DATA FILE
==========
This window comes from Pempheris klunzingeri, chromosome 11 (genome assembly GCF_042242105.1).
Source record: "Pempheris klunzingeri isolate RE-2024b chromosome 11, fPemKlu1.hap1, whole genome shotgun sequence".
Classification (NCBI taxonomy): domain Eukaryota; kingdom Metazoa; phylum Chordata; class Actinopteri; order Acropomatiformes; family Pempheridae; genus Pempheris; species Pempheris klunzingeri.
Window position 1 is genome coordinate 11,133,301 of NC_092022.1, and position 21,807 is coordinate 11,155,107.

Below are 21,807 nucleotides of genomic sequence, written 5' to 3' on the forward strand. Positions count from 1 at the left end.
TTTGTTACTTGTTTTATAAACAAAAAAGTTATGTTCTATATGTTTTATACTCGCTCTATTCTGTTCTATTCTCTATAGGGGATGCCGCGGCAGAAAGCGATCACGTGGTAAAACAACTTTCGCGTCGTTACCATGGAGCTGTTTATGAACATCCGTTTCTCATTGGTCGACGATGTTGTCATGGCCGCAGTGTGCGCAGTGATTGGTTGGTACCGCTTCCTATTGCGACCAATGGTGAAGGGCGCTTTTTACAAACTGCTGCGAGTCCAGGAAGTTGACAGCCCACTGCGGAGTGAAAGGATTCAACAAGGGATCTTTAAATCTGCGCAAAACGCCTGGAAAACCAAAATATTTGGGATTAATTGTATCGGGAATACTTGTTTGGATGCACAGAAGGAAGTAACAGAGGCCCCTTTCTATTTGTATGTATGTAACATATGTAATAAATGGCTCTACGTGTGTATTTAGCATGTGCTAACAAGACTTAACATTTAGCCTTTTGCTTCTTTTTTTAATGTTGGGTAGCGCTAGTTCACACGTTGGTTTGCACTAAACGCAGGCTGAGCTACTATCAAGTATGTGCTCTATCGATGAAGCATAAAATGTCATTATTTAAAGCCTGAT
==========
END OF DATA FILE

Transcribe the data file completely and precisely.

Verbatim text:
This window comes from Pempheris klunzingeri, chromosome 11 (genome assembly GCF_042242105.1).
Source record: "Pempheris klunzingeri isolate RE-2024b chromosome 11, fPemKlu1.hap1, whole genome shotgun sequence".
Classification (NCBI taxonomy): domain Eukaryota; kingdom Metazoa; phylum Chordata; class Actinopteri; order Acropomatiformes; family Pempheridae; genus Pempheris; species Pempheris klunzingeri.
Window position 1 is genome coordinate 11,133,301 of NC_092022.1, and position 21,807 is coordinate 11,155,107.

Below are 21,807 nucleotides of genomic sequence, written 5' to 3' on the forward strand. Positions count from 1 at the left end.
TTTGTTACTTGTTTTATAAACAAAAAAGTTATGTTCTATATGTTTTATACTCGCTCTATTCTGTTCTATTCTCTATAGGGGATGCCGCGGCAGAAAGCGATCACGTGGTAAAACAACTTTCGCGTCGTTACCATGGAGCTGTTTATGAACATCCGTTTCTCATTGGTCGACGATGTTGTCATGGCCGCAGTGTGCGCAGTGATTGGTTGGTACCGCTTCCTATTGCGACCAATGGTGAAGGGCGCTTTTTACAAACTGCTGCGAGTCCAGGAAGTTGACAGCCCACTGCGGAGTGAAAGGATTCAACAAGGGATCTTTAAATCTGCGCAAAACGCCTGGAAAACCAAAATATTTGGGATTAATTGTATCGGGAATACTTGTTTGGATGCACAGAAGGAAGTAACAGAGGCCCCTTTCTATTTGTATGTATGTAACATATGTAATAAATGGCTCTACGTGTGTATTTAGCATGTGCTAACAAGACTTAACATTTAGCCTTTTGCTTCTTTTTTTAATGTTGGGTAGCGCTAGTTCACACGTTGGTTTGCACTAAACGCAGGCTGAGCTACTATCAAGTATGTGCTCTATCGATGAAGCATAAAATGTCATTATTTAAAGCCTGAT